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George HW Bush with Troops Gulf War

“The Republican Party, which achieved its greatest vigor in this century during the presidential terms of Ronald Reagan, now seems in the sere and yellow leaf.” – Russell Kirk, February 27, 1991, the day before President George Bush declared victory with Operation Desert Storm.

Scholars Bradley J. Birzer and Adam Fuller reflect on Russell Kirk’s assessment of the First Gulf War of 1991.

Bradley Birzer: President George H.W. Bush had destroyed Reagan’s honor, the honor of America, and the honor of western civilization, Dr. Kirk thought, and we would pay for this crime for a century. All for the sake, as Kirk put it, “of the oilcan.”

Adam Fuller: This wasn’t one of Kirk’s better moments. Why is it a destruction of America’s honor to win a war? Moreover, how was the waging of the first Gulf War such a departure from President Reagan’s principles of statecraft? Reagan used military force several times, including in the Middle East. I see it as an extension of the honor Reagan wanted to leave as America’s legacy, not its demise.

Russell Kirk

Russell Kirk

Birzer: Adam, this is one of the most important discussions any American—or, frankly, any citizen of the West—can have. It is, probably, the most crucial question that needs to be asked by us and our children and grandchildren. We have, I fear, failed miserably at understanding the complexity of a post-ideological world, a post-communist world. While Kirk might have always chosen the most prudent word when it came to his passionate reaction to the George H.W. Bush administration, he foresaw a number of problems. Kirk was, admittedly, moving toward a radical pacifist position. But, for sake of argument, if we can dismiss this for a moment, there’s much to be taken seriously in Kirk’s complaint and fear. He believed in and trusted Ronald Reagan, and he thought the build-up of the military crucial to bring the Soviets to the negotiating table. Kirk’s goal—like Reagan’s—was never to use the military, except when absolutely necessary. To Kirk’s mind, there was a huge difference between having a huge military and expanding that military abroad. That is, he was a hawk of sorts, but a one centered on home rather than empire (as he would’ve put it).

Fuller: But Reagan certainly used the military on several occasions, most notably Beirut, Grenada, and Libya. In fact, in Grenada he restored the ousted regime, which is the same as what President Bush did with Kuwait. Did Kirk oppose those operations, too? If not, why were those “absolutely necessary” while the Persian Gulf wasn’t? Certainly, Reagan didn’t want an armed conflict with the Soviets, but hardly anyone wanted that, neither on our side nor on the Soviet side. Nuclear parity created a reality of mutually assured destruction, which indeed made it possible for the threat of an escalated conflict to be dealt with diplomatically. This is not so when it’s the powerful free West versus tin-pot tyrants like Saddam. Reagan’s position was that these tyrants have to know where the line is drawn that they can’t cross, and that America’s vast military arsenal is rendered meaningless if we’re not prepared to actually use it when our enemies cross that line. I would also add that, like Reagan, George Bush led a broad international coalition. It wasn’t just America acting alone. I also find the term “empire” to be overused hyperbole by critics of neoconservatives, but we can deal with that issue later.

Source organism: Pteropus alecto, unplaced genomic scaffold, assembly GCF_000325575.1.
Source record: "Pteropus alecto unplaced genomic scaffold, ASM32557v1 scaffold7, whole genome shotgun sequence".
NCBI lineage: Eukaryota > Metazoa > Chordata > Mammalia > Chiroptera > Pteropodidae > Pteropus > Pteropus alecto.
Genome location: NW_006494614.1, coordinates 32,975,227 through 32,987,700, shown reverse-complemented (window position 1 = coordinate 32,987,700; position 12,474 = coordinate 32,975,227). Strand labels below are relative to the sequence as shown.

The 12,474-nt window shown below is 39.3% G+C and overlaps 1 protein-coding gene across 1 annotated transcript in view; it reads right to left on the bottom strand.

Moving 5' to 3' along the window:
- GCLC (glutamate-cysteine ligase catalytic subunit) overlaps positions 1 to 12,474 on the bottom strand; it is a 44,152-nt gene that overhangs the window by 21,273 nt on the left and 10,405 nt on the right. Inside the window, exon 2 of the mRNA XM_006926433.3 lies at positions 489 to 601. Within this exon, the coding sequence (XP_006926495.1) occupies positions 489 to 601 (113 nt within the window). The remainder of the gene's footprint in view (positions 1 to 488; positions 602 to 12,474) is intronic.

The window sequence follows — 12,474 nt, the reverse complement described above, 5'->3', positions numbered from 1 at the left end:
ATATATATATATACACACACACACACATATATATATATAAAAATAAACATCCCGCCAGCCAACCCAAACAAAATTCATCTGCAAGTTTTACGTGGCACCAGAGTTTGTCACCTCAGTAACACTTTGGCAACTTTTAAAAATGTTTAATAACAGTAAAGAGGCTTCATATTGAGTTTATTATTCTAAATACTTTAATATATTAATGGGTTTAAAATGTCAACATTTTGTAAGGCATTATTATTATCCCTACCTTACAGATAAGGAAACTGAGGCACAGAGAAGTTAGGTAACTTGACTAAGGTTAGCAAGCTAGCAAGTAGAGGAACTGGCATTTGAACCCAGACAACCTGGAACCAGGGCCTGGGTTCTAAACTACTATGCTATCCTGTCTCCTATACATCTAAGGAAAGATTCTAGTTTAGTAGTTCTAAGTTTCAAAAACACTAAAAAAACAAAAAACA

Ronald Reagan

Ronald Reagan

Birzer: Thanks, Adam. I’m certainly no expert on foreign affairs, and, for better or worse, I did try to avoid the term imperial in my previous comment. When it came to Reagan, he was, by no means, perfect, of course. Who is? He carried out his foreign affairs in two important ways. First, he only went for limited action. That is, when necessary (whether in retaliation or preemption), he struck forcibly, and he struck hard. He also struck quickly. With the exception of Lebanon, his military actions did not leave us in the region beyond the most fleeting of moments.

Second, his foreign policy in the Americas reflected his own ideal visions of what government should do at home. That is, it intervened, but it did so by arming the locals and would, therefore, empower them to reclaim their own lands. Nowhere is this better illustrated than in his arming of the Moskito Indians (Contras) in Nicaragua. He did the same in Afghanistan and in Angola and elsewhere. In Eastern Europe, he did this through the passing of information rather than weapons.

fuller2011

Adam Fuller

In Grenada, he saw the hand of the Soviets through the Cubans, and he determined not to allow the creation of another Soviet proxy in the area. He intervened very directly and forcibly there. Let me note, further, that Reagan had no problem with force, but he did fear getting bogged down anywhere. An invasion of Grenada, close to home, was an entirely different matter than an invasion of Iraq, which required months and months of troop deployments, thus necessitating (if only as a means of PR, but of course for other reasons as well) a continuous presence in the region to guarantee such an expenditure of lives and material had been worth it.

Fuller: Brad, thanks for the thoughtful response and the spirited discussion. My reply is simply that the Gulf War met the same standards that you say Reagan applied to his foreign policy. The action was limited, forcible, hard, and did not prolong. It was done, as Machiavelli describes a well-used cruelty, “at a stroke.”